The odds should weigh in your company’s favor that the preference claim will be dropped. Why? It is just too expensive to bring a small-dollar preference claim in a court other than the court where the bankruptcy case is already pending. This is exactly why Subsection 1409(b) reads as it now does. Congress desired for preferential transfer recovery plaintiffs to think twice about the economics of pursuing small preference claims when Congress modified Section 1409(b) in 2005.
Unfortunately, the desired result is not a mandatory result and bankruptcy courts have not uniformly applied the venue limitation to preference actions. This uncertainty means that it is critical to know if the defense is available and tactics in the use of this venue defense.
Not Uniformly Applicable
Bankruptcy courts in some jurisdictions have decided that the dollar threshold venue requirement does not apply to preference actions. The Bankruptcy Court for the Western District of Michigan decided in Moyer v. Bank of America, N.A. ( In re Rosenberger), 400 B.R. 569 (Bankr.W.D.Mich.2008), using a very strict interpretation of the other subsections Section 1409, concluded that Section 1409(b) did not apply to preference claims. The Bankruptcy Court for the District of Kansas reached the same conclusion in Redmond v. Gulf City Body & Trailer Works, Inc. (In re Sunbridge Capital, Inc.), — B.R. —-, 2011 WL 3236478 (Bkrtcy.D.Kan. July 27, 2011). See also Van Huffel Tube Corp. v. A & G Industries (In re Van Huffel Tube Corp.), 71 B.R. 155 (Bankr. N.D. Ohio 1987) (a decision pre the 2005 amendments so in some question but still reaching the same result)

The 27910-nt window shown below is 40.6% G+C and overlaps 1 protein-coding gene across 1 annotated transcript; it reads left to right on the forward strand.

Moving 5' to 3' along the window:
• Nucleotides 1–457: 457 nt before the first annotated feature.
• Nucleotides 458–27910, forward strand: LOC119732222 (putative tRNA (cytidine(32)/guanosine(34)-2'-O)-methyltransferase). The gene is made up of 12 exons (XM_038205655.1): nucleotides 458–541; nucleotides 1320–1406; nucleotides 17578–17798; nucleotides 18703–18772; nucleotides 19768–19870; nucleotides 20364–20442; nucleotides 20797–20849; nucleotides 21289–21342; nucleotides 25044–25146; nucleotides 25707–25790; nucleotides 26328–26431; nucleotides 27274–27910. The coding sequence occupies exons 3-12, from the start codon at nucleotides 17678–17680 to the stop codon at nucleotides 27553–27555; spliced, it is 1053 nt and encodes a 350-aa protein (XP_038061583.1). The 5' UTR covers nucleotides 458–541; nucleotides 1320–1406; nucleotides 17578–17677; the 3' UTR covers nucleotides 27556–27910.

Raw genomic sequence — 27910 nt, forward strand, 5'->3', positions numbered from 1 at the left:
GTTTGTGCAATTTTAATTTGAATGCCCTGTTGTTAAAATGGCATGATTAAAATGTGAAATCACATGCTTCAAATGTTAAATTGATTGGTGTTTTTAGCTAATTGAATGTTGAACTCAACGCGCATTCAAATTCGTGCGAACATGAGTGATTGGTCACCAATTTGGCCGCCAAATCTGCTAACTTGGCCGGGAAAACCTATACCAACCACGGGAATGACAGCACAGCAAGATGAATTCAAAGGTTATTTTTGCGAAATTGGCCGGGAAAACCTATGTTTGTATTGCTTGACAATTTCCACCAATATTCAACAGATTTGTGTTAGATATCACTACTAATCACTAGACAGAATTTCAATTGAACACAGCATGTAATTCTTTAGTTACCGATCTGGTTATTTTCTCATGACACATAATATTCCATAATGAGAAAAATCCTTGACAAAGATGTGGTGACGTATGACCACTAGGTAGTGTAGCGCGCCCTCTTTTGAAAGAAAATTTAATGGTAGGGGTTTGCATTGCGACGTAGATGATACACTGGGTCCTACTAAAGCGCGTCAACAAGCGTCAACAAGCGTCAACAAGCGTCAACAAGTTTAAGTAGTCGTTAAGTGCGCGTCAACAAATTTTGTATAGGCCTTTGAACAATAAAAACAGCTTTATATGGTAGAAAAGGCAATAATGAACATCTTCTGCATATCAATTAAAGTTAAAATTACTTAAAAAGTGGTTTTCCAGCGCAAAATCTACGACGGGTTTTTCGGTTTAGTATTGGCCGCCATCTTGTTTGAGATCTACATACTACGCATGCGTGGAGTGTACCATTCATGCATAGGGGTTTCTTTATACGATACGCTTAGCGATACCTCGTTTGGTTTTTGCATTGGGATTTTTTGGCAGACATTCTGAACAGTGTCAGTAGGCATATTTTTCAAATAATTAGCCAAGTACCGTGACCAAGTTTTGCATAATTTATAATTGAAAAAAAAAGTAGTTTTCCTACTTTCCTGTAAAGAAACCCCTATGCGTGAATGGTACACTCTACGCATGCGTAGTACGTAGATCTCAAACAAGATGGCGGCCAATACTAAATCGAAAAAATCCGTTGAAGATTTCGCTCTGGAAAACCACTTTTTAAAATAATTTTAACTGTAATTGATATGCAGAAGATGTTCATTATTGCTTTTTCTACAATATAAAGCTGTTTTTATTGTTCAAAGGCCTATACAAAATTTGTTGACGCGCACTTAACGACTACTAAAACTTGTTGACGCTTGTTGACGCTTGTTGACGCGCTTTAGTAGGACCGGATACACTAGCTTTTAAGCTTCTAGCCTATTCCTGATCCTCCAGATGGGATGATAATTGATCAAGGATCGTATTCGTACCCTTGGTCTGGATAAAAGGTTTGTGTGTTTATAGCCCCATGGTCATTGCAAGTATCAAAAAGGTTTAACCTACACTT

Bankruptcy courts on the other side of the issue – holding that the venue limitation does apply – include the Bankruptcy Court for the District of Delaware, Judge Kevin Gross. He confirmed the applicability to preference actions of the venue dollar threshold of Subsection 1409(b) in his decision in Dynamerica Mfg. LLC v. Johnson Oil Co., LLC, 2010 WL 1930269 (Bkrtcy.D.Del., May 10, 2010). See Delaware Bankruptcy Court Confirms Applicability of Section 1409(b) Venue Dollar Threshold to Claims for Recovery of Avoidable Preferential Transfers under Section 547.
Middle District of Tennessee, U.S. Bankruptcy Judge Keith M. Lundin provided the definitive analysis of the issue and the legislative history behind the small claim venue limitation in his opinion in NI Creditors Trust v. Crown Packaging Corp. (In re Nukote International, Inc.), Adv. Proc. No. 11-00102 (Bankr. M.D. Tenn. September 2, 2011). Judge Lundin not only established legislative intent for Subsection 1409(b) to apply to preference actions, he showed how it was possible to reach that conclusion giving full effect to the current statutory language. A summary of the decision is available by clicking this link.